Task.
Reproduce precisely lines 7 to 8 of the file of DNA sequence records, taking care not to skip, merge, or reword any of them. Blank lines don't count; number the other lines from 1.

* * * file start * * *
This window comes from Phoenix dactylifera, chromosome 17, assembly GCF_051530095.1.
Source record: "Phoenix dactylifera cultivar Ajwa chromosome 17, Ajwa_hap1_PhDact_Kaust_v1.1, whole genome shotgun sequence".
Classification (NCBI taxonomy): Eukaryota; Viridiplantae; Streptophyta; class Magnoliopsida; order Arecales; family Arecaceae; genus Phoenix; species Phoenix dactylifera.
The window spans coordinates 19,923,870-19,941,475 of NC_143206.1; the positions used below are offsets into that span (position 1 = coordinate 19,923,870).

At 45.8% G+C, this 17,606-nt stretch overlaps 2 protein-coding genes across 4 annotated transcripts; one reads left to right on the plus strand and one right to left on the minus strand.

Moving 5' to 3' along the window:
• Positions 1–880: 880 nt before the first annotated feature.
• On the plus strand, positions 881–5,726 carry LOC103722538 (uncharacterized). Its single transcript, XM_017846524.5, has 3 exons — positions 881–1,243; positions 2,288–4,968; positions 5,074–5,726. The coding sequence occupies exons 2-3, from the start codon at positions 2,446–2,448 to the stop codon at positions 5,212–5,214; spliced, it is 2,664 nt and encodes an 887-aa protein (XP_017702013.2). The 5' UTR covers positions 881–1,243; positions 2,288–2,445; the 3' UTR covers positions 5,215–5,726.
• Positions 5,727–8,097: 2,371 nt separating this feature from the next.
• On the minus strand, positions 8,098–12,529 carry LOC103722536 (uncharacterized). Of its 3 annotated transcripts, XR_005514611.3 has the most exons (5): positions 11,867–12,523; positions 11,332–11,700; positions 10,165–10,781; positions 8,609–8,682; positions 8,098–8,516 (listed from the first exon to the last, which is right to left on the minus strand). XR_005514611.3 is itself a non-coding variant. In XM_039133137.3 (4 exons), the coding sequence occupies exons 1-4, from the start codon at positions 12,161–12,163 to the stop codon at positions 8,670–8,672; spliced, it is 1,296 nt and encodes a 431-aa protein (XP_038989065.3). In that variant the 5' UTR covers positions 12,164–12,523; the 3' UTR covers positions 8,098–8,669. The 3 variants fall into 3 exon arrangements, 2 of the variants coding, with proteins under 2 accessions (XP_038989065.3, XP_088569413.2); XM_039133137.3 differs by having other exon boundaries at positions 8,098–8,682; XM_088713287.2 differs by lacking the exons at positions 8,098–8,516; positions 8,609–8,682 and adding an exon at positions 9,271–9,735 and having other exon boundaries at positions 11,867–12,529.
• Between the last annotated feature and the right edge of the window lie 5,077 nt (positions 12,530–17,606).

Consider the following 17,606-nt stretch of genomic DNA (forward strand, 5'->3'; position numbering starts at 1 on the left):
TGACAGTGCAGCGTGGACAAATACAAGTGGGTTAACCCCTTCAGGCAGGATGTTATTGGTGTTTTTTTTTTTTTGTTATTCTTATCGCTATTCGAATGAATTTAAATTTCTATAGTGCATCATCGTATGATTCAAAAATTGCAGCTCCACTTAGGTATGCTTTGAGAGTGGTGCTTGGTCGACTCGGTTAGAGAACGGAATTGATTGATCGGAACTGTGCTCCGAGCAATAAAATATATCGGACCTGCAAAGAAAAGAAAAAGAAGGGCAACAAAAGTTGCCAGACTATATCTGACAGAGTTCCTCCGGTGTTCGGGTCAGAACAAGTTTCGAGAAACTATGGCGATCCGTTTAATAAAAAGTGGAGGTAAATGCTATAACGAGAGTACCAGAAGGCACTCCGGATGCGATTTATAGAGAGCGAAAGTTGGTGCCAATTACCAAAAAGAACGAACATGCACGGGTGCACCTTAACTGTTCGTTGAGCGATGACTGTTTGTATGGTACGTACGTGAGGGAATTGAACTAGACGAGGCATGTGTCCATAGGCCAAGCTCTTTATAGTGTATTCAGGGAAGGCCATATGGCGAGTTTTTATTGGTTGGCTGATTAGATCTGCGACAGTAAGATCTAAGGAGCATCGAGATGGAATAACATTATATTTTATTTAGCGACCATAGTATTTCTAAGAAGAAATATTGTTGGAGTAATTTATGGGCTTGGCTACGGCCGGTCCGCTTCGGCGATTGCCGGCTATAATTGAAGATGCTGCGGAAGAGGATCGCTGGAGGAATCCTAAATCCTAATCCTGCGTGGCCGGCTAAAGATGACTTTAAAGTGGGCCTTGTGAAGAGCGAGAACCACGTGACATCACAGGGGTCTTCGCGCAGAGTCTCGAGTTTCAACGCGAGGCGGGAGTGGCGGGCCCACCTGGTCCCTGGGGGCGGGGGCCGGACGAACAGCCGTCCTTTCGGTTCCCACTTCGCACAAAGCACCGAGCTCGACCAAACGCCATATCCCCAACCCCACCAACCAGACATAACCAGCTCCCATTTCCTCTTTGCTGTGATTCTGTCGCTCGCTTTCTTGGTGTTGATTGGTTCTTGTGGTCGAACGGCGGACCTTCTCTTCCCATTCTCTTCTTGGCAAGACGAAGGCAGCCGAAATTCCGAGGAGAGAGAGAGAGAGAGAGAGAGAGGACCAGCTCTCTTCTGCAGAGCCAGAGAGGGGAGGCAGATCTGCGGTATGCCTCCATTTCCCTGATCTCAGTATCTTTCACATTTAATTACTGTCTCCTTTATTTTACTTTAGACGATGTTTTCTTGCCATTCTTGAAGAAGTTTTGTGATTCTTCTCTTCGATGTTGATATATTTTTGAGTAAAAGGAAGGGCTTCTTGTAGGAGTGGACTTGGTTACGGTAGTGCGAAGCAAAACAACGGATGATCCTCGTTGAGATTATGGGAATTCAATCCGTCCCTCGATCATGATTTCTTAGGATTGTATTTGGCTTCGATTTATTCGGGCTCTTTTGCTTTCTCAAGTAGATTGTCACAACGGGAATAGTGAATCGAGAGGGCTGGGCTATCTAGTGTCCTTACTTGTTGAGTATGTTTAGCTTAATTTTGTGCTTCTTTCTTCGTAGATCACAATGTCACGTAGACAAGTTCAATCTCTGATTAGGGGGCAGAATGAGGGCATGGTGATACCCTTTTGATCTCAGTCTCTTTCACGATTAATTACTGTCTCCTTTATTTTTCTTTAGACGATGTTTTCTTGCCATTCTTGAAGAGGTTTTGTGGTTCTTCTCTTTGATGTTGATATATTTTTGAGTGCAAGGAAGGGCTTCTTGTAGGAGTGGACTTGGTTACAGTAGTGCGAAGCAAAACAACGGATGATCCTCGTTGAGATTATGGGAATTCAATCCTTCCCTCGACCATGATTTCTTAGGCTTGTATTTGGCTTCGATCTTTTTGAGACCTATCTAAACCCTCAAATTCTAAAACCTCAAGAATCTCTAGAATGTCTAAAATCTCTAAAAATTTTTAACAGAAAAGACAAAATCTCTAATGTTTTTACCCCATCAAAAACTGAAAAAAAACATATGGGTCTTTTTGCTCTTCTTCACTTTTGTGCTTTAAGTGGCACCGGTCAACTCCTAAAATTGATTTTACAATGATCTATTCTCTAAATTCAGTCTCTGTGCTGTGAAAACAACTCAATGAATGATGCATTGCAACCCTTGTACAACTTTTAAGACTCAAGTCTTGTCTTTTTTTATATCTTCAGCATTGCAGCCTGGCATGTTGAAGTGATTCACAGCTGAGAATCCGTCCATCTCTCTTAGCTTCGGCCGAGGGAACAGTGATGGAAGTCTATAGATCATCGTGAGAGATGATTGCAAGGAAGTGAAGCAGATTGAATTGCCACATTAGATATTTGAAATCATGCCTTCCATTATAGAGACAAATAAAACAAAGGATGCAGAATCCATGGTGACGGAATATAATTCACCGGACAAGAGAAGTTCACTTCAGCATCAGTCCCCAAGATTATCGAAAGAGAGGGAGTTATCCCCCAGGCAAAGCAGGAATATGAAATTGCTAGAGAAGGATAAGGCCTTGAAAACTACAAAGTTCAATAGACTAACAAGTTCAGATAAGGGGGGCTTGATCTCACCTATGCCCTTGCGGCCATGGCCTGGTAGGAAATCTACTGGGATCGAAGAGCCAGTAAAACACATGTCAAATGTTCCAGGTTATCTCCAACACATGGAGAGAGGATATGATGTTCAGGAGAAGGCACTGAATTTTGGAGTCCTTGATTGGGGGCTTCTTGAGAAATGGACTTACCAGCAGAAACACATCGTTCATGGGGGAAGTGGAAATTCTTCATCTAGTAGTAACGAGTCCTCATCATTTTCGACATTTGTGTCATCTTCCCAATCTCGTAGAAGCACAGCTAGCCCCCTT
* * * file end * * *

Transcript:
• Positions 1–880: 880 nt before the first annotated feature.
• On the plus strand, positions 881–5,726 carry LOC103722538 (uncharacterized). Its single transcript, XM_017846524.5, has 3 exons — positions 881–1,243; positions 2,288–4,968; positions 5,074–5,726. The coding sequence occupies exons 2-3, from the start codon at positions 2,446–2,448 to the stop codon at positions 5,212–5,214; spliced, it is 2,664 nt and encodes an 887-aa protein (XP_017702013.2). The 5' UTR covers positions 881–1,243; positions 2,288–2,445; the 3' UTR covers positions 5,215–5,726.